Americans consume about 130 pounds of fresh and processed potatoes per capita annually, and in 2008 U.S. farmers harvested some 41.3 billion pounds of spuds on more than one million acres. So making even small changes in how potatoes are grown could yield big benefits for the environment.

Scientists at the Agricultural Research Service are making potato production as sustainable and environmentally friendly as possible. So far, plants in the mustard Brassica family, which have natural pest suppression properties, have been key partners in this effort.

At the ARS New England Plant, Soil and Water Laboratory in Orono, Maine, scientists have conducted long-term research with canola and other Brassica crops in rotation with potatoes since 1997. They've found that with the right crop rotation, potato farmers can naturally suppress diseases, enhance soil nutrient content, boost crop productivity, and lower the use of fertilizers, all of which lower the risks of economic losses.

Using rotation crops has reduced some soil-borne diseases from 20 to 50 percent. Canola crops are particularly promising because they produce potent sulfur compounds that can knock down powdery scab and Rhizoctonia fungus.

On the other side of the country, scientists at the ARS Vegetable and Forage Crops Production Research Unit in Prosser, Wash., have found that one to two tons of crushed mustard seed meal applied per acre without herbicides significantly reduced early weeds in potato fields. Mustard seed meal is left over after vegetable oil has been extracted.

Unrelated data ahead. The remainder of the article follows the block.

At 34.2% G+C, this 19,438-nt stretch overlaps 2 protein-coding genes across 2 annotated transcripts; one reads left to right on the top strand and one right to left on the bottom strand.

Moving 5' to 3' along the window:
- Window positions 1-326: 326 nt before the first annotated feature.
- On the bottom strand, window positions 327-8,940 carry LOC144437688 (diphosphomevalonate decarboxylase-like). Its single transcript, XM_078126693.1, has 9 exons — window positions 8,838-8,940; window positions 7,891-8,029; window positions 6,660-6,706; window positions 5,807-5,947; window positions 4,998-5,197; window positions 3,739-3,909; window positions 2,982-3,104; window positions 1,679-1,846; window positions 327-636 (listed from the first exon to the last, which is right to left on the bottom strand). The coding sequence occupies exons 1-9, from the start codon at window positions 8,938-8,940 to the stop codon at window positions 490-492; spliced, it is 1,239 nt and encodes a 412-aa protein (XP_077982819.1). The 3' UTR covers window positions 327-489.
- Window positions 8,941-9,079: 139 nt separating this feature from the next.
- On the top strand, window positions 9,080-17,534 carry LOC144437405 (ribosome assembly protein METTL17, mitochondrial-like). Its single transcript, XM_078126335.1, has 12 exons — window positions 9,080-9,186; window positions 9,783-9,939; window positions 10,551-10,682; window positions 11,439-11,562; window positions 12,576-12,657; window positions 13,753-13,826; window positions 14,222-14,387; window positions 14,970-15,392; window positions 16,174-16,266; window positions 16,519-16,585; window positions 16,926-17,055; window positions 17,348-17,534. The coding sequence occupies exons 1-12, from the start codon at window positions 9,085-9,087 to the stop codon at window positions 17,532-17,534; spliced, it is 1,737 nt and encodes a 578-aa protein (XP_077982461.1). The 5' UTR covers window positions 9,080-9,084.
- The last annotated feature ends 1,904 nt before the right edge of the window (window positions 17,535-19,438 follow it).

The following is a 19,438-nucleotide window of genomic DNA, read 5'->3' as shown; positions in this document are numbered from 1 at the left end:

Potato producers in the Pacific Northwest already use white and brown mustards as cover crops in rotation with potatoes to reduce wind erosion and help control plant pathogens. The Prosser researchers also determined that mustard cover crops can contribute more than 30 pounds of nitrogen to each acre of crop soil, which could save farmers $14 to $30 per acre, depending on the cost of nitrogen fertilizers.

ARS research to reduce the need for pesticides used in potato production is part of a larger mission to support and enhance more sustainable agricultural production of food, feed, fiber and fuel throughout the United States.